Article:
Our Favorite Chart: Core CPI

“Inflation is taxation without legislation” – Milton Friedman

How’s that deflation meme working for you?

Core CPI’s Cup and Handle Pattern 

CPI

Back in the day, I would be buying that chart hand over fist if it were a stock, bond, or commodity.  That is a classic breakout to higher prices.

August Core CPI

August core CPI came in hot, hot, hot for the third straight month at 0.3 percent.  That’s 3.4 percent annualized for the past three months, folks.   Gotta love the 10-year yield at 1.78 percent, almost less than half core consumer price inflation even as it is breaking higher.

Wait.  Let’s use a different inflation measure.

How about the PCE deflator, which utilizes moving weights to allow for substitution.

You know, like if the rent on your apartment is spiking,  you, the consumer, will move out into, say, the cockroach motel down the street, which is a bit more affordable.  No inflation.  End of debate.

BLS Release

The index for all items less food and energy rose 0.3 percent in August, the same increase as in June and July. Along with the indexes for medical care and shelter, the indexes for recreation used cars and trucks, and airline fares were among the indexes that increased in August. The indexes for new vehicles and household furnishings and operations declined over the month.  – BLS

Gimme Shelter

Check out the inflation in the goods & services that really count for the average American, shelter and medical care.

CPI_2

By the way, shelter is only about 12 percent in the PCE versus 33 percent in the CPI basket.

Even as the core CPI breaks out, we believe it still underestimates true inflation i.e., the change in real, actual prices paid.  See our, Deflation? Not Even Close, post here.

We’re not big fans on how the government measures inflation, in the first place,  as the largest portion of any consumer basket is housing (42 percent in CPI basket), which includes shelter (33 percent), and just doesn’t pass the smell test in terms of a true metric of price changes or even a cost of living measurement.

Because the majority of families own their homes, the government uses a proxy called owners equivalent rent (OER)  to measure housing inflation,  which is 24 percent of the CPI basket.   The BLS changed how housing was measured in the CPI basket after the big inflation of the late 1970s, in an attempt to separate housing as an investment versus the shelter services it provides.  – GMM, July ’19

One more thing,  only about one-third of American millennials own their own home, which further distorts the inflation measures.

CPI_3

Upshot

You go, Chairman Powell,  cut those IOER rates to zero as inflation breaks higher.   Give the market socialists what they want. History will surely remember you bigly!

Just Do It.   The one-percenters will love it but the average American and pensioner will then soon need a cup and handle on their tin cup as they are sent begging into the street, crying,

Oh, a storm is threat’ning
My very life today
If I don’t get some shelter
Oh yeah, I’m gonna fade away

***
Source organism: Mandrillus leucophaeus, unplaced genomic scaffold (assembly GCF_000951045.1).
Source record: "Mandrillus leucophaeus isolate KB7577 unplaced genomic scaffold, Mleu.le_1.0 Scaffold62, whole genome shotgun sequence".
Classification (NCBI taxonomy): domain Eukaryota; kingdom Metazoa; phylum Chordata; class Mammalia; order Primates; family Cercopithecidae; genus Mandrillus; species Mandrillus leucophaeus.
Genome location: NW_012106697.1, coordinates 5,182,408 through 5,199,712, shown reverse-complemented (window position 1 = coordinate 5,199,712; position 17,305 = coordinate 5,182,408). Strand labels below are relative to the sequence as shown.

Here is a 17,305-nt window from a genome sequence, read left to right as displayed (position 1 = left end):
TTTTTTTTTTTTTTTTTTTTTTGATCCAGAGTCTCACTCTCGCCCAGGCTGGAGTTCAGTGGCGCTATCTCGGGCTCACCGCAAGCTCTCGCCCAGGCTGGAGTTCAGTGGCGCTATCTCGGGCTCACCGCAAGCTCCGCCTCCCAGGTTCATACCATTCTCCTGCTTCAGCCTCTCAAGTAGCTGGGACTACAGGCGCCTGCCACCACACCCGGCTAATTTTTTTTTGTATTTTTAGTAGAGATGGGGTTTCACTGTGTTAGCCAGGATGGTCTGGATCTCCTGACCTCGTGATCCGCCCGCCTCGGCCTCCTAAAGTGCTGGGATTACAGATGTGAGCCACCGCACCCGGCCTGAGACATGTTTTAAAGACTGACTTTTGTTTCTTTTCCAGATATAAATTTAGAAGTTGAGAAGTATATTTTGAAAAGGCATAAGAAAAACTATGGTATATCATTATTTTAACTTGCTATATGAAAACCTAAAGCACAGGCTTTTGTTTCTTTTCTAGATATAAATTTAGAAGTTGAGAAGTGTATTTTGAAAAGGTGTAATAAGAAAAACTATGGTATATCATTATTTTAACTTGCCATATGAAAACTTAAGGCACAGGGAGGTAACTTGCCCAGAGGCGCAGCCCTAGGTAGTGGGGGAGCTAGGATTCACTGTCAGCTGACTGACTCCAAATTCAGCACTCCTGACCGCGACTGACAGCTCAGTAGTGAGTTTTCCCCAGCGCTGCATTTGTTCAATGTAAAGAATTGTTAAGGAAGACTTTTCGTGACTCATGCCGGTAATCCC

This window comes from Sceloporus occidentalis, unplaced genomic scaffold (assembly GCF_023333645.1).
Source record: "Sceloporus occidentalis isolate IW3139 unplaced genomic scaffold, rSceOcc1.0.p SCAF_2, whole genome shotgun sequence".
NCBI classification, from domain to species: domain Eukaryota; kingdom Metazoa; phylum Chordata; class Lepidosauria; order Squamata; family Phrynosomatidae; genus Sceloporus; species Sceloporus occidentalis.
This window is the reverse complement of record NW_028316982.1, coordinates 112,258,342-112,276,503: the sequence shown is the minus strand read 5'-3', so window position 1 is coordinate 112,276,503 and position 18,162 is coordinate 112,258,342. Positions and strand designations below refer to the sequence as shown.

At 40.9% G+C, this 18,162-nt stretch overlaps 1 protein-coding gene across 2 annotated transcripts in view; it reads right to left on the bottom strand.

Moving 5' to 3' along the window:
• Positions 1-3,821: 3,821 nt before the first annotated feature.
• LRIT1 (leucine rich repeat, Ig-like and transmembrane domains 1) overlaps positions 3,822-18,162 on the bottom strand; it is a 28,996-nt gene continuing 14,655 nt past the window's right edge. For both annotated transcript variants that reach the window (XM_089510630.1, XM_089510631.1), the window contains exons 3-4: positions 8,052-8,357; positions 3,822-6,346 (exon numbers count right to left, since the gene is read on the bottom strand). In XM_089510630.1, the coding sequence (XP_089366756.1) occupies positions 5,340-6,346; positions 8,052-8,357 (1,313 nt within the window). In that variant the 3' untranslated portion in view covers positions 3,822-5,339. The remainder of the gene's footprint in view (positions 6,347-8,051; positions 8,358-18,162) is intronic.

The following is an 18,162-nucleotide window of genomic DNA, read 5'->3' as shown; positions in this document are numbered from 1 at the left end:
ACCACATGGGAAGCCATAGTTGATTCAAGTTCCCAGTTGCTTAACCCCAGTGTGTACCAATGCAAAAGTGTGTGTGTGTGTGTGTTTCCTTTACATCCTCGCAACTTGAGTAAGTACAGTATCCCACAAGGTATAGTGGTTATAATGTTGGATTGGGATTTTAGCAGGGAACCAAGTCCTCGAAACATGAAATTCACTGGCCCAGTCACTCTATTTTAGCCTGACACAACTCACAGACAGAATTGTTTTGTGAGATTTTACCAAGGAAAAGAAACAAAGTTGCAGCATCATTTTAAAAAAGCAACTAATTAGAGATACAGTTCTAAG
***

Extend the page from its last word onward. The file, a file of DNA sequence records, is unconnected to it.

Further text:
Rolling Stones

Rents_Wages

Posted in Inflation/Deflation, Uncategorized | Tagged | 3 Comments

Roll back: The Verb China Is Looking For

Roll back is the verb China is looking for.

Mr. Market is all lathered up this morning on the following report,

ChinaTrade_Ag_2

Source: @FerroTV

Not so fast.

ChinaTrade_Ag_3

A senior White House official said the U.S. is “absolutely not” considering an interim trade deal with China.

Bloomberg News reported earlier Thursday the Trump administration discussed putting together a limited trade deal that would delay and remove some China tariffs, citing five people familiar with the matter. The news had driven stocks to session highs. — CNBC

Major Cave 

From our cheap seats in the peanut gallery, we can’t help but notice for the past month the Chinese have been sending signals and tossing the Trump negotiating team a few bones to walk back the new tariffs that went into effect on September 1st with more to come.   No bite from Trump as the September 1st tariffs went live.  Ditto for China’s retaliatory tariffs.

Then we heard China is willing to buy American ag products to jump-start negotiations.

ChinaTrade_Ag

The source said China could also offer more market access, better protection for intellectual property and to cut excess industrial capacity, but would be more reluctant to compromise on subsidies, industrial policy and reform of state-owned enterprises.  – SCMP

That would be short-term positive for the farmers but, come on, man,  central planning in trade?  Remove the price distortions and let the market forces rip and do their thing.

We also wonder if Trump’s negotiators understand the concept of hysteresis,

Hysteresis in the field of economics refers to an event in the economy that persists into the future, even after the factors that led to that event have been removed.  – Investopedia

Even if tariffs are completely rolled back, it may take a long time for U.S. farmers to restore their export markets, if ever.

Deal Or No Deal?

So, after all the American economic carnage caused by Trump’s trade war, is the administration about to, or willing to cave on what they said were the most important issues:  1) intellectual property protection, 2) industrial policy reform?

Will Trump cut another meaningless Potemkin Trade Deal?

We don’t know.  These clowns are so unstable and divided, losing the support of the American electorate, and seem to be in panic mode as Trump’s polling numbers continue to drop like the Hard Rock Cafe in Atlantic City!

The polls du jour show President Donald Trump trailing basically every Democrat in the 2020 general election, both nationally and in individual states — even in Texas.

…Their [polls] message is pretty simple: Trump looks weak. The president is lagging in the low 40s in head-to-head polls, consistent with his stubbornly low approval ratings. A lot of Americans seem to be fully committed to or are actively considering voting for somebody else. That’s not where the incumbent, after three years in office, should be if they want a second term. – Vox, Sep 12th

China Will Never Cave On The Big Issues